You'd think pet adoption would be as simple as driving to a shelter, picking out a cuddly creature, filling out a form, paying an adoption fee, and bringing the happy bundle home. But now that I've decided to adopt a "rescue pet" I am beginning to understand why there are so many cats and dogs awaiting loving homes in our state.
Our family recently lost our beloved terrier to a coyote attack. I miss the patter of paws around the house and I no longer have someone to warm my lap at night. I miss having a canine companion in the car to run errands with me, and I now have to pick up stray morsels on the floor.
Knowing that his spirit would never be replaced, I decided to adopt a rescue as both a tribute to my little buddy and a way to put salve on my grief.
As difficult as that decision was, it was a piece of cake compared to the maze of adopting an abandoned pet. I successfully adopted a little girl from the former Soviet Union 15 years ago, and I'm honestly hard-pressed to say which process is more difficult.
Most rescues in the area are not at a central shelter, they're living in "foster homes", and you find them online. At www.petfinder.com you can search for pets by breed, size, age, and the distance. There are so many pleading pets it's overwhelming. After the weeks I've spent searching for a small, younger dog that will get along with kids and a good-natured cat, it seems to me that unwanted cats outnumber dogs by at least 4:1. Unwanted dogs tend to be pit bulls and older or special needs animals with conditions ranging from skin rashes to diabetes. Many have horrifying backgrounds, like the puppy who was tossed away in a trash bag.
After an exhaustive search, I identified a Maltese mix who was available for adoption through a group called Desperate House Dogs of Stamford. Now I know that the term "desperate" applies to the well-meaning souls who try to adopt from this organization. As with many local pet rescue groups, there is no phone number on the Web page, only an e-mail address. I dutifully e-mailed, asking if the Maltese was still available for adoption and requesting an application. No response.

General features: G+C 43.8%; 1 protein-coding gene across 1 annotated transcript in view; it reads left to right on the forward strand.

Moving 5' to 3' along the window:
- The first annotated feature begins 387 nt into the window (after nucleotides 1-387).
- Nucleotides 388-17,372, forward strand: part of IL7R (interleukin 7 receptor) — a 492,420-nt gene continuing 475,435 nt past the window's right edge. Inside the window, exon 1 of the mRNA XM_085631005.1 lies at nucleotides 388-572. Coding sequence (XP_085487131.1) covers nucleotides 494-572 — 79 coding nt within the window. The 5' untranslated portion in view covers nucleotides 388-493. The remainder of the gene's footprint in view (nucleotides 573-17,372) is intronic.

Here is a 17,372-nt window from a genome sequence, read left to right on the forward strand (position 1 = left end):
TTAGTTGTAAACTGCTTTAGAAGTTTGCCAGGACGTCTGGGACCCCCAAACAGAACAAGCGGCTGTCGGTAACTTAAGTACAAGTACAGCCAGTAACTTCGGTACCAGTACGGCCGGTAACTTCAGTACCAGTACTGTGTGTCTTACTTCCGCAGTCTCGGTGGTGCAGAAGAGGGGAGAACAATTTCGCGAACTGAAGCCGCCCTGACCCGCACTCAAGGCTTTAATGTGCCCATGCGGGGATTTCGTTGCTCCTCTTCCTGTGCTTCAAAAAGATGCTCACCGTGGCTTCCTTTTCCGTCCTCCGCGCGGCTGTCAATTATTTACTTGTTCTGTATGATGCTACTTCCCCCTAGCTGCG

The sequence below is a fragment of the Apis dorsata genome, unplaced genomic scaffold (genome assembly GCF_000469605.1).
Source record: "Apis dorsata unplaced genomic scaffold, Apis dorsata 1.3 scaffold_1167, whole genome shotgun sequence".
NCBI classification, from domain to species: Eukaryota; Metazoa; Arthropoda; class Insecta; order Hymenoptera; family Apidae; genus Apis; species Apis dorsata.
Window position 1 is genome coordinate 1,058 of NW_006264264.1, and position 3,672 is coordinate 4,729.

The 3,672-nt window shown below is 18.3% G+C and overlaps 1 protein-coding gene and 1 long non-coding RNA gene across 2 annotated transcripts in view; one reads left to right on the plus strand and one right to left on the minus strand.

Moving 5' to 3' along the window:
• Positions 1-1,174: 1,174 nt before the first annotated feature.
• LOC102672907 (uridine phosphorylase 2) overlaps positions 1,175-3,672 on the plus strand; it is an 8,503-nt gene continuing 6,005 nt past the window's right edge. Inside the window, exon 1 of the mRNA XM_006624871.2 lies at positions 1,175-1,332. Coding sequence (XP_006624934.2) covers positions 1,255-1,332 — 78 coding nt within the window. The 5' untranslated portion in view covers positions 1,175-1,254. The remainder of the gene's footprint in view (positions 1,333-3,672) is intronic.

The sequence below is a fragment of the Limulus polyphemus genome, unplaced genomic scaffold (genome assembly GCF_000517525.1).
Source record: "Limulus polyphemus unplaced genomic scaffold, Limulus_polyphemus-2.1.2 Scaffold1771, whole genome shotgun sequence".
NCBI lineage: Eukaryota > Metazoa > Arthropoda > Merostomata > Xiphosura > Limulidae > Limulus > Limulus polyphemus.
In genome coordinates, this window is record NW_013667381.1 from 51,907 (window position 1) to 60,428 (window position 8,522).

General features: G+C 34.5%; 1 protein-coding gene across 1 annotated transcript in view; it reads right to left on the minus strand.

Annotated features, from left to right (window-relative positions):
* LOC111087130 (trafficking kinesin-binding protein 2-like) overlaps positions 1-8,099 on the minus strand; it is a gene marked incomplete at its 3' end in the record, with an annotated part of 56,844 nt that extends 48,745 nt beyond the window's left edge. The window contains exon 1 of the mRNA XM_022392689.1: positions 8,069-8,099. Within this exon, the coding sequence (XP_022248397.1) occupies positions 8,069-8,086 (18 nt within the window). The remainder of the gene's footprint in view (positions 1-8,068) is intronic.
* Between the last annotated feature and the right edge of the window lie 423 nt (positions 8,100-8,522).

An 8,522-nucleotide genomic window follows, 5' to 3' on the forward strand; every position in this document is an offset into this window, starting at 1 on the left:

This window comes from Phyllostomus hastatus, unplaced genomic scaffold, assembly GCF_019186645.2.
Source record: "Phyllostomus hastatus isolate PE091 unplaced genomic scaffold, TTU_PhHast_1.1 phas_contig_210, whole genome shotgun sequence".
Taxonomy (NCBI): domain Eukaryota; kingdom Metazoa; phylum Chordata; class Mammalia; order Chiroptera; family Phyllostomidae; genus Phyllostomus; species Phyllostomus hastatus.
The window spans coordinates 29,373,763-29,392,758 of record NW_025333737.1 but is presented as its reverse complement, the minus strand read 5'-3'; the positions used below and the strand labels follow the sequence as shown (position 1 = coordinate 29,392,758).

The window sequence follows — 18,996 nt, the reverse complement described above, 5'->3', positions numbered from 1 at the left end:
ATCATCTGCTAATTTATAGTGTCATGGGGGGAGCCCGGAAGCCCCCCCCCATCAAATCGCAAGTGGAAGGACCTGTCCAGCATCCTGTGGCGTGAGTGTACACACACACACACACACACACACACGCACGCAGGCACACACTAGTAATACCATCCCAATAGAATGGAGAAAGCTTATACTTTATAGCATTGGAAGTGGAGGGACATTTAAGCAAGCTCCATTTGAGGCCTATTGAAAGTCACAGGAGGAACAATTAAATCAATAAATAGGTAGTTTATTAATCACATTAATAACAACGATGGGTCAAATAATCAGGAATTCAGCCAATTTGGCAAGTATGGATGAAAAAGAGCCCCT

I searched their page again several days later and finally found the application, which resembled a background check for a position at the CIA. I was asked questions ranging from whether my pets sleep in my bed to what brand of heartworm medication I use (I'm not kidding!). Weeks went by as I continued to stare at the sad-eyed Maltese. I e-mailed the phantom address again, still no reply.
Exasperated, I checked out the Westport branch of the Humane Society's page, where I found a poodle mix that seemed to fit the bill, AND there was actually a phone number that I could call to talk to a human being. My heart soared as someone picked up the phone and said the pet I was interested in had not yet been adopted. Then she told me he wasn't available for adoption at the moment due to "medical reasons". Other pets at the shelter were ruled out because they didn't mix well with kids and cats.
So the wait continues.
I have vowed that I will never buy a pet again from a store, given all the negative publicity about puppy mills and I can't afford to pay $1,500 to a breeder. I know there's a pet waiting for my family, but I wonder if I will ever be able to cut through the red tape to find him.
Laurie Cantillo's columns about New Canaan life appear each Sunday in New Canaan Patch.